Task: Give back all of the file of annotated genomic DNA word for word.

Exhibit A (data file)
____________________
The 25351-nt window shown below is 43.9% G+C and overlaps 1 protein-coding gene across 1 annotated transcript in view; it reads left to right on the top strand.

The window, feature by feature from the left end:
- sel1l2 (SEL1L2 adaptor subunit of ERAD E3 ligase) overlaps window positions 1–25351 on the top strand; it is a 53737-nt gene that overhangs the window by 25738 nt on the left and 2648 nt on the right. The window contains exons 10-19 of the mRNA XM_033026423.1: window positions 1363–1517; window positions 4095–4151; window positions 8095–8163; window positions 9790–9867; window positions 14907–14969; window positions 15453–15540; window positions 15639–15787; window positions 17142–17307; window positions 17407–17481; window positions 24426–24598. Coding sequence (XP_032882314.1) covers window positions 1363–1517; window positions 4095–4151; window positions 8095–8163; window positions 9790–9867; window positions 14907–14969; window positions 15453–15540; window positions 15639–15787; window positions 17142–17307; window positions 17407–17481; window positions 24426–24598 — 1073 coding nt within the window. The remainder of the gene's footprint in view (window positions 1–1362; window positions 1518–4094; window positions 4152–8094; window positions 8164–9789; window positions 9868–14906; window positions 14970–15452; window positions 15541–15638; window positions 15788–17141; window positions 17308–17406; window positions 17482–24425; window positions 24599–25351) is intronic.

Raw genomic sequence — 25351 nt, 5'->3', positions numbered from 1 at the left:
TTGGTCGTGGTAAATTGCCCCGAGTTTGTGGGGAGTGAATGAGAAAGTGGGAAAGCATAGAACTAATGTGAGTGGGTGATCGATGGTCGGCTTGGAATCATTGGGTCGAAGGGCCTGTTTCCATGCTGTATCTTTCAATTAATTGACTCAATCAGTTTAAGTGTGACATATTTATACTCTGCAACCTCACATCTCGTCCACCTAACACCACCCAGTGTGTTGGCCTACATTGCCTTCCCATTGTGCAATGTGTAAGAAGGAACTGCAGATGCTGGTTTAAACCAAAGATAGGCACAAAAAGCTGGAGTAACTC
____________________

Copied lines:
The 25351-nt window shown below is 43.9% G+C and overlaps 1 protein-coding gene across 1 annotated transcript in view; it reads left to right on the top strand.

The window, feature by feature from the left end:
- sel1l2 (SEL1L2 adaptor subunit of ERAD E3 ligase) overlaps window positions 1–25351 on the top strand; it is a 53737-nt gene that overhangs the window by 25738 nt on the left and 2648 nt on the right. The window contains exons 10-19 of the mRNA XM_033026423.1: window positions 1363–1517; window positions 4095–4151; window positions 8095–8163; window positions 9790–9867; window positions 14907–14969; window positions 15453–15540; window positions 15639–15787; window positions 17142–17307; window positions 17407–17481; window positions 24426–24598. Coding sequence (XP_032882314.1) covers window positions 1363–1517; window positions 4095–4151; window positions 8095–8163; window positions 9790–9867; window positions 14907–14969; window positions 15453–15540; window positions 15639–15787; window positions 17142–17307; window positions 17407–17481; window positions 24426–24598 — 1073 coding nt within the window. The remainder of the gene's footprint in view (window positions 1–1362; window positions 1518–4094; window positions 4152–8094; window positions 8164–9789; window positions 9868–14906; window positions 14970–15452; window positions 15541–15638; window positions 15788–17141; window positions 17308–17406; window positions 17482–24425; window positions 24599–25351) is intronic.

Raw genomic sequence — 25351 nt, 5'->3', positions numbered from 1 at the left:
TTGGTCGTGGTAAATTGCCCCGAGTTTGTGGGGAGTGAATGAGAAAGTGGGAAAGCATAGAACTAATGTGAGTGGGTGATCGATGGTCGGCTTGGAATCATTGGGTCGAAGGGCCTGTTTCCATGCTGTATCTTTCAATTAATTGACTCAATCAGTTTAAGTGTGACATATTTATACTCTGCAACCTCACATCTCGTCCACCTAACACCACCCAGTGTGTTGGCCTACATTGCCTTCCCATTGTGCAATGTGTAAGAAGGAACTGCAGATGCTGGTTTAAACCAAAGATAGGCACAAAAAGCTGGAGTAACTC